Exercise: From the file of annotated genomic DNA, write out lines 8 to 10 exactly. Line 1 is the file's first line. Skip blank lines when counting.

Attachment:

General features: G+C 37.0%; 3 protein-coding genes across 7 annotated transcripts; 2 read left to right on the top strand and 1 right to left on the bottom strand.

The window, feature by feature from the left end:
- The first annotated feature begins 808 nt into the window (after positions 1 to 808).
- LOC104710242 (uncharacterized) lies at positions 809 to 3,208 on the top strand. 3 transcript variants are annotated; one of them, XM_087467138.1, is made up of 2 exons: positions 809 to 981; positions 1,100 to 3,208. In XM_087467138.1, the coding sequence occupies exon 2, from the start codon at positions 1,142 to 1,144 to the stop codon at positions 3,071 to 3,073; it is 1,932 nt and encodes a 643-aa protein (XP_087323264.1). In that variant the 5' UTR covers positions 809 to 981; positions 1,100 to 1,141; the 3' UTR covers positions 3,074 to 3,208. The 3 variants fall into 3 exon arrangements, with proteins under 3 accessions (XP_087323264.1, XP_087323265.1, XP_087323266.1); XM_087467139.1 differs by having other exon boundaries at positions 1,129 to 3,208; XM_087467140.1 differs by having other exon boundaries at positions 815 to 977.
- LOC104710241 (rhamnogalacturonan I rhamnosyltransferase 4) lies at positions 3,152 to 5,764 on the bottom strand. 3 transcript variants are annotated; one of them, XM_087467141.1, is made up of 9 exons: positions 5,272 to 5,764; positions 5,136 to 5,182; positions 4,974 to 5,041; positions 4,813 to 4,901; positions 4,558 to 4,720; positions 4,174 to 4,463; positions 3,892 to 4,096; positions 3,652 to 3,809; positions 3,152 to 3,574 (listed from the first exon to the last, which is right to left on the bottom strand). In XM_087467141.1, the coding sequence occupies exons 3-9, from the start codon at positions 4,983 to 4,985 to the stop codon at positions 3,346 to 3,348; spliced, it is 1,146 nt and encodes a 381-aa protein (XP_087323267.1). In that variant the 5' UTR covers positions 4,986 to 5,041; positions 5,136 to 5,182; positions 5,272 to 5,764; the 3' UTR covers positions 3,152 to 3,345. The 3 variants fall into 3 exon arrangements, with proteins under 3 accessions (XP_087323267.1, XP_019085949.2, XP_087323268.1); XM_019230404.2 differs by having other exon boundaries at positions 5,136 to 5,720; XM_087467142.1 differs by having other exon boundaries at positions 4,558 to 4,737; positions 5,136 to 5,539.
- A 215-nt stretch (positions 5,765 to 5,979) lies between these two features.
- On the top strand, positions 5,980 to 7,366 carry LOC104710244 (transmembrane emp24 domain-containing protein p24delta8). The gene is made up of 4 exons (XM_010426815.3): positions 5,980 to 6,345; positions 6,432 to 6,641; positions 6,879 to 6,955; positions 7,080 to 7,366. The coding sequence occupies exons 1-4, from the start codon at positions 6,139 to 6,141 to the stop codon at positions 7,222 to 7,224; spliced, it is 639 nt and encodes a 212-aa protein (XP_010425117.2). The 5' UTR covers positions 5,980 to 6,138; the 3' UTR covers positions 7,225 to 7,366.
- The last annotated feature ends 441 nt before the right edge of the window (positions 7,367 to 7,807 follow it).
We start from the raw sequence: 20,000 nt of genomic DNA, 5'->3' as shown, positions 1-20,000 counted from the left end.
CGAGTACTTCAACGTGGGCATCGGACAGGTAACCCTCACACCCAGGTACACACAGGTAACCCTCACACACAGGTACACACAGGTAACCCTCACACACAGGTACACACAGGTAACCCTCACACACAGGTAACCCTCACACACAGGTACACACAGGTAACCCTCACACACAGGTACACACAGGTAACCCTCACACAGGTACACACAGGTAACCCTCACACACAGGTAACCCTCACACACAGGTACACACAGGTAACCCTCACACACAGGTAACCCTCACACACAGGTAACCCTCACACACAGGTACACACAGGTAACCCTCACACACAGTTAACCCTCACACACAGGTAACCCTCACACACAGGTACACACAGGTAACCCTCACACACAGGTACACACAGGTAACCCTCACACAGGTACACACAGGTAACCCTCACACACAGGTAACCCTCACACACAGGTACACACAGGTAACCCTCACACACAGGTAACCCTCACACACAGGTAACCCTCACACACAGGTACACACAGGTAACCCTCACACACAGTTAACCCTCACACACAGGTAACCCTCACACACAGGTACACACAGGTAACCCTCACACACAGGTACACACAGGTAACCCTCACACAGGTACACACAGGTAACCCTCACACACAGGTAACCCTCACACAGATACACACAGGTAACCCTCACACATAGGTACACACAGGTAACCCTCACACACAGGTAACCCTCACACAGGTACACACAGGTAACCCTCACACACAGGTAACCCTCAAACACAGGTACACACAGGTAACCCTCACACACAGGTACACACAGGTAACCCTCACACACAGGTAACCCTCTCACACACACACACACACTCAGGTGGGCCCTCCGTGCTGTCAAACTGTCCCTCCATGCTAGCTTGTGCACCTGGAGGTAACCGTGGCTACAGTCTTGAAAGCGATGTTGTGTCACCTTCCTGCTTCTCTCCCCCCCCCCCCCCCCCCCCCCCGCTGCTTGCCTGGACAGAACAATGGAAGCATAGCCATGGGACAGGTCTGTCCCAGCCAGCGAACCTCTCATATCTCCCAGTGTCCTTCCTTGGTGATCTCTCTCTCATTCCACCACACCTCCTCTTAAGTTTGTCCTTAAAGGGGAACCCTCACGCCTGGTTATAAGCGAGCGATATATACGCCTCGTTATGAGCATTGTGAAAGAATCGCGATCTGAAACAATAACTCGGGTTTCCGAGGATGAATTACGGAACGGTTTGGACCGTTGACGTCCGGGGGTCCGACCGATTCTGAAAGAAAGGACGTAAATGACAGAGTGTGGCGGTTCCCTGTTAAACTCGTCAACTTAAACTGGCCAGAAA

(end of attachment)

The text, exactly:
- The last annotated feature ends 441 nt before the right edge of the window (positions 7,367 to 7,807 follow it).
We start from the raw sequence: 20,000 nt of genomic DNA, 5'->3' as shown, positions 1-20,000 counted from the left end.
CGAGTACTTCAACGTGGGCATCGGACAGGTAACCCTCACACCCAGGTACACACAGGTAACCCTCACACACAGGTACACACAGGTAACCCTCACACACAGGTACACACAGGTAACCCTCACACACAGGTAACCCTCACACACAGGTACACACAGGTAACCCTCACACACAGGTACACACAGGTAACCCTCACACAGGTACACACAGGTAACCCTCACACACAGGTAACCCTCACACACAGGTACACACAGGTAACCCTCACACACAGGTAACCCTCACACACAGGTAACCCTCACACACAGGTACACACAGGTAACCCTCACACACAGTTAACCCTCACACACAGGTAACCCTCACACACAGGTACACACAGGTAACCCTCACACACAGGTACACACAGGTAACCCTCACACAGGTACACACAGGTAACCCTCACACACAGGTAACCCTCACACACAGGTACACACAGGTAACCCTCACACACAGGTAACCCTCACACACAGGTAACCCTCACACACAGGTACACACAGGTAACCCTCACACACAGTTAACCCTCACACACAGGTAACCCTCACACACAGGTACACACAGGTAACCCTCACACACAGGTACACACAGGTAACCCTCACACAGGTACACACAGGTAACCCTCACACACAGGTAACCCTCACACAGATACACACAGGTAACCCTCACACATAGGTACACACAGGTAACCCTCACACACAGGTAACCCTCACACAGGTACACACAGGTAACCCTCACACACAGGTAACCCTCAAACACAGGTACACACAGGTAACCCTCACACACAGGTACACACAGGTAACCCTCACACACAGGTAACCCTCTCACACACACACACACACTCAGGTGGGCCCTCCGTGCTGTCAAACTGTCCCTCCATGCTAGCTTGTGCACCTGGAGGTAACCGTGGCTACAGTCTTGAAAGCGATGTTGTGTCACCTTCCTGCTTCTCTCCCCCCCCCCCCCCCCCCCCCCCGCTGCTTGCCTGGACAGAACAATGGAAGCATAGCCATGGGACAGGTCTGTCCCAGCCAGCGAACCTCTCATATCTCCCAGTGTCCTTCCTTGGTGATCTCTCTCTCATTCCACCACACCTCCTCTTAAGTTTGTCCTTAAAGGGGAACCCTCACGCCTGGTTATAAGCGAGCGATATATACGCCTCGTTATGAGCATTGTGAAAGAATCGCGATCTGAAACAATAACTCGGGTTTCCGAGGATGAATTACGGAACGGTTTGGACCGTTGACGTCCGGGGGTCCGACCGATTCTGAAAGAAAGGACGTAAATGACAGAGTGTGGCGGTTCCCTGTTAAACTCGTCAACTTAAACTGGCCAGAAA